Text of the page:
Devotion by Brandon Wint

Brandon Wint’s free, four-track EP, Devotion (2015) is a gentle wash of words lifted up by piano, drums, horns, guitar and vocals. The collection features Wint’s trademark honesty, compassion and depth.
 
On the first track, Laugh, breezy, jazzy percussion by Joy Mullen bounces off the walls of the East Vancouver apartment where this EP was recorded, giving it a homey feel that suits Wint’s candour. The sweet dance of piano by Marta McKeever under his words gives this love poem a cheerful momentum despite the battle between fear, hope, worry and wonder in the piece: “She says she can see fear in these eyes whenever love approaches me.... We’re just two scared beauties, playing show and tell with our favourite masks.”
 
In the second track, Rain, water metaphors are used to delve into the sensual possibilities of the body. Wint addresses themes of desire, attraction, devotion and worship here – including of one’s own physical being (“In the moments before the world is wet, I think of my body. My long, ever-curious fingers…”), as well as that of the other (“Remember me as the storm that drenches you.”) Unfortunately, there are several moments in this poem when the swell of horns and percussion make it difficult to hear Wint’s soft, low voice. That said, the musical accompaniment is definitely well-matched.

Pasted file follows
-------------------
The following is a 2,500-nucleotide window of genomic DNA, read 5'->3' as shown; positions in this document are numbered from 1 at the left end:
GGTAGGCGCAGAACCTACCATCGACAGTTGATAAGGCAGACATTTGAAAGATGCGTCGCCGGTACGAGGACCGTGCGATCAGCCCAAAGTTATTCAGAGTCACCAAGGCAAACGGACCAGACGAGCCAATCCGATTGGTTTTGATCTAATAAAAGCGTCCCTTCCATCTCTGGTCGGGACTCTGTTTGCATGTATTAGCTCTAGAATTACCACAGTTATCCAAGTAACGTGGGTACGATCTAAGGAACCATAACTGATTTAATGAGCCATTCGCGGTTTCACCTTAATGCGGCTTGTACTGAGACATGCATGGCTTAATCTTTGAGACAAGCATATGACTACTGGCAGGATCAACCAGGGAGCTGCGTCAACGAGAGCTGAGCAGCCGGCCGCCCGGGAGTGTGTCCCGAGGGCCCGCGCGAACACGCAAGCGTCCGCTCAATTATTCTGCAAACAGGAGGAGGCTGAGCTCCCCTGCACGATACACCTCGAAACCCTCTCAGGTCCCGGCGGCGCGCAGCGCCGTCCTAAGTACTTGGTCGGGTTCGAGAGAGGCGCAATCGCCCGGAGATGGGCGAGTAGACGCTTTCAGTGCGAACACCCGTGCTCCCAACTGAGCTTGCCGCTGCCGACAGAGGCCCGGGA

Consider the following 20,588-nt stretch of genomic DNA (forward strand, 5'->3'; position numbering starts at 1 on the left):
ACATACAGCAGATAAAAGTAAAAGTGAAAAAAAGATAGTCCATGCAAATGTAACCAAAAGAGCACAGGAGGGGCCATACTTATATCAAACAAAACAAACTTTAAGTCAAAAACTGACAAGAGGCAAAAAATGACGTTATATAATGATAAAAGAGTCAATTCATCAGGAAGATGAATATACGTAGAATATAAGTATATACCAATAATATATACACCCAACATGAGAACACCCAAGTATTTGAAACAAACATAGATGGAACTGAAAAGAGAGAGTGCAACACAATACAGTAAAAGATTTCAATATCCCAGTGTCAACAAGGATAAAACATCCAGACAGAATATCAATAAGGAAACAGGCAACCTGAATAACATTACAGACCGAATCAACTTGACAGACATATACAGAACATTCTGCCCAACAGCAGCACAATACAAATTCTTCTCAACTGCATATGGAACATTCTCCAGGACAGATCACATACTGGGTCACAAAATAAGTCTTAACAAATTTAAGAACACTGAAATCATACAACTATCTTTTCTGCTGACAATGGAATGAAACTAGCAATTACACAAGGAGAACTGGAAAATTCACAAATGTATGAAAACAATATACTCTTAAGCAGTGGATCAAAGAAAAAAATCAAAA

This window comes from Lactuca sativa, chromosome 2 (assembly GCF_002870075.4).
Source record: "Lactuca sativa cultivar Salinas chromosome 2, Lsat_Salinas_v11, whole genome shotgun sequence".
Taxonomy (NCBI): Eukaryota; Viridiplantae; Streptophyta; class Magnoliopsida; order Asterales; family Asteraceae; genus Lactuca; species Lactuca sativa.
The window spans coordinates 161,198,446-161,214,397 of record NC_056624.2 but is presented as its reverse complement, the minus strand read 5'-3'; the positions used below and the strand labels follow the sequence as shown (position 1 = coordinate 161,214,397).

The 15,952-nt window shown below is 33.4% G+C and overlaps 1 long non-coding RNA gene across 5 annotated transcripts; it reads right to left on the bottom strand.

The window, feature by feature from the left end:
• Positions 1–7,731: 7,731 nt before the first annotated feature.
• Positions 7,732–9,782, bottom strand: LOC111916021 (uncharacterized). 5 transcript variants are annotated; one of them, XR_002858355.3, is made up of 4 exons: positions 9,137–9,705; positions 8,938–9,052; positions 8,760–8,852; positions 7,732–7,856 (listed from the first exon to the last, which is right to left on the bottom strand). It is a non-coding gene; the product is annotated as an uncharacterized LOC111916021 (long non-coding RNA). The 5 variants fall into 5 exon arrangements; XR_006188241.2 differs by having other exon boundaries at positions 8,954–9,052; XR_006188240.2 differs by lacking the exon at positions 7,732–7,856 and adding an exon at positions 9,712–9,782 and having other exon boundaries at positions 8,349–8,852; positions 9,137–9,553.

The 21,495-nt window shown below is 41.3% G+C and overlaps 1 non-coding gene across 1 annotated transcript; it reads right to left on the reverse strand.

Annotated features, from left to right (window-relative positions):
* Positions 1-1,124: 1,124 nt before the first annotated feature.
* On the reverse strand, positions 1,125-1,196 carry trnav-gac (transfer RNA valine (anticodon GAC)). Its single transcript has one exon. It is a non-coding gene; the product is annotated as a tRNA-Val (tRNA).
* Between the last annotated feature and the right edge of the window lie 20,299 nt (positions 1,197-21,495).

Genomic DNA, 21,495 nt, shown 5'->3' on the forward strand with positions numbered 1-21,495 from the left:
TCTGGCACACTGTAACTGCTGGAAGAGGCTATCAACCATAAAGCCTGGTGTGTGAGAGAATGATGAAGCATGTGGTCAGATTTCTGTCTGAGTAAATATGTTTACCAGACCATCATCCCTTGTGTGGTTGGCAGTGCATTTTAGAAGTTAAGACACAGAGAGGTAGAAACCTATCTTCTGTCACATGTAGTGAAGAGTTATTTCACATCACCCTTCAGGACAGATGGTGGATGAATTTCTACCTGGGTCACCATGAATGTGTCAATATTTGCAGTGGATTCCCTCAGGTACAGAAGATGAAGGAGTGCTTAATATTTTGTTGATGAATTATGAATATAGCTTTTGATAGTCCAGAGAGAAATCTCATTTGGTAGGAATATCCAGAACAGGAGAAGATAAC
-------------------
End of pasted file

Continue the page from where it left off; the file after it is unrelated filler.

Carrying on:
In the third track, Poetry Rocks, we see Wint turn a moment that is rife with potential for ego on its head. He enumerates the many complex experiences and relationships that have made poetry possible and necessary for him: “…trying to chip away at my past, all I’m left with are rocks. Like my mother, who has been the rock I have leaned on…. Rocks, like my father, who is tired of pushing the boulder of his childhood uphill...” We get a sense of the role of struggle and pain in his life and how that has spurred him on to create work. Tess Kitchen does a beautiful job here of creating thematic cohesion and a perfect musical gravity through trumpet and voice.
 
In this collection, Wint saves the best for last. The final poem is the sweetest and most cohesive. Mortal Woman is about the preciousness of memory and connection, as well as the inevitability of aging and death: “I watch people become mortal art, as mortality finds home in the folds of their skin. There is art in the way age bends us. Pulls our ears long toward the floor. I watch it come down jagged like a knife, carving fat away from bone, severing things: mind from body, reality from dream. Life becomes a game of counting and sorting the names of those who remember the rituals of your youth.” While it’s a potentially heavy topic that could easily go the way of navel-gazing, Wint resists this; he also leaves space for wonder and celebration: “Our laughter and our bonds of love are more impregnable, less imperishable than our time-weathered frames.”
 
To listen to Devotion, visit here.